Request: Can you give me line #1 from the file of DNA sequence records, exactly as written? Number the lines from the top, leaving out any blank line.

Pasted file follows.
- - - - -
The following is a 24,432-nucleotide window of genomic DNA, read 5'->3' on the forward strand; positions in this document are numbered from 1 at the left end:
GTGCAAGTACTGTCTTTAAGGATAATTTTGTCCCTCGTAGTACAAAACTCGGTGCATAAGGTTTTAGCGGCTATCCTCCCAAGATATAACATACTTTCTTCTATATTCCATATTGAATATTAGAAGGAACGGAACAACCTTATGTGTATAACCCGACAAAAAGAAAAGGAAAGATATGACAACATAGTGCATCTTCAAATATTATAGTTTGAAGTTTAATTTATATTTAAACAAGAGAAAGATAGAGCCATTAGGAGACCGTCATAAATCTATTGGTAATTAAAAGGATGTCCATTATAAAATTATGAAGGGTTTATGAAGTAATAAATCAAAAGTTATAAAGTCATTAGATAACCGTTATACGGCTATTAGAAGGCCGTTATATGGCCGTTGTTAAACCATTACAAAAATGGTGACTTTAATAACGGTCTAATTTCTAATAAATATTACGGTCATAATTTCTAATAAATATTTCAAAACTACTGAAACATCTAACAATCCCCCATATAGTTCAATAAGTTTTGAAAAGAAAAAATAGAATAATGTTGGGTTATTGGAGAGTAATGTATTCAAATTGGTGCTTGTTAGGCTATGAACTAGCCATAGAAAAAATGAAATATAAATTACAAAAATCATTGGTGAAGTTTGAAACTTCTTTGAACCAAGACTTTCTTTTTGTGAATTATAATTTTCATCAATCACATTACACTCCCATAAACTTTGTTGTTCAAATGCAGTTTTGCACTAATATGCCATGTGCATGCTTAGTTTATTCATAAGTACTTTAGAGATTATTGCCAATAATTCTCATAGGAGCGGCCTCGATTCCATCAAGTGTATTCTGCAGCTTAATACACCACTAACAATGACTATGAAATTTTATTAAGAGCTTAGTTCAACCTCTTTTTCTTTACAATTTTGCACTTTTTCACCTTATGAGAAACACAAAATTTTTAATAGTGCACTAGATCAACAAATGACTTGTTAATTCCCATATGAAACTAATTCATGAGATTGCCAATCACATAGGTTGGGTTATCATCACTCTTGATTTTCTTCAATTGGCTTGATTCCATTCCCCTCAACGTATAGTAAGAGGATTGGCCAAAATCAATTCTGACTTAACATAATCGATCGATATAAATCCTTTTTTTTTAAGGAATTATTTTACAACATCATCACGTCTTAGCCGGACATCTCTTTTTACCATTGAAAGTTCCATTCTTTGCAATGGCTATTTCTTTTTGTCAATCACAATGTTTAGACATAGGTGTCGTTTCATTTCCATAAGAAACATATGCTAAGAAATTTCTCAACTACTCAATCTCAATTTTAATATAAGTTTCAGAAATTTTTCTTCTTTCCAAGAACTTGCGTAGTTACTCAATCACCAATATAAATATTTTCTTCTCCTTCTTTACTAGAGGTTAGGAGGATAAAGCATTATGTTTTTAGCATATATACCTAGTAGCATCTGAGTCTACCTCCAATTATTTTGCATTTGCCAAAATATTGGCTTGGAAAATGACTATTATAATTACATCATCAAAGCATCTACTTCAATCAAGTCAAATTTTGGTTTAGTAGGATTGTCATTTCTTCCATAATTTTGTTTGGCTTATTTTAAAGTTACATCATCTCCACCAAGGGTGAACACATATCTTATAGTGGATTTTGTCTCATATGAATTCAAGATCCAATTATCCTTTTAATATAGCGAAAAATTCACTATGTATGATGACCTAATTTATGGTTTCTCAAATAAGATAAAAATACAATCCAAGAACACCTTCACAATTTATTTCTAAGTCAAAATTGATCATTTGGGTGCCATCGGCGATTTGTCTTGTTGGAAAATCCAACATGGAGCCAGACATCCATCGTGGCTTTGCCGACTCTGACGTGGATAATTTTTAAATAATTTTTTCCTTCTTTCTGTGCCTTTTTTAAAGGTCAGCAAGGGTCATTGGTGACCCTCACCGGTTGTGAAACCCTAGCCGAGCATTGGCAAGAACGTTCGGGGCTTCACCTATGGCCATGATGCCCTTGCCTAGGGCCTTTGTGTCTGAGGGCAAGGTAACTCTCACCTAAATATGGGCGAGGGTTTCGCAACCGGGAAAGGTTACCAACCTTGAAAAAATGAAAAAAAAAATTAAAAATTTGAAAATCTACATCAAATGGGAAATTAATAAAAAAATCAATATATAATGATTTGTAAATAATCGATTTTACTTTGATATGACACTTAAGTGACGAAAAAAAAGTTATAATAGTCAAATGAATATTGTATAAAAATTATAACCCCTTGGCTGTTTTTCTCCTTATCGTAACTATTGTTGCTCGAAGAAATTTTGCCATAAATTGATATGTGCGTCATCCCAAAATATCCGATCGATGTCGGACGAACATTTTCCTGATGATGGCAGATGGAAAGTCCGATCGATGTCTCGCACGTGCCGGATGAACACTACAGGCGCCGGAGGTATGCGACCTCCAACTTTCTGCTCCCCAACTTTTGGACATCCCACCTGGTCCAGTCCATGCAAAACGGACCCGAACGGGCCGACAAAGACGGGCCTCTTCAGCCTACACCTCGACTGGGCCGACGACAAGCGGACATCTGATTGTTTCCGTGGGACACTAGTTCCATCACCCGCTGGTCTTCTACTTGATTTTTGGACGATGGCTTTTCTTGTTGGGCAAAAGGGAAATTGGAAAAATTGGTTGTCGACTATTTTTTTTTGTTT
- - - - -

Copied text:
The following is a 24,432-nucleotide window of genomic DNA, read 5'->3' on the forward strand; positions in this document are numbered from 1 at the left end: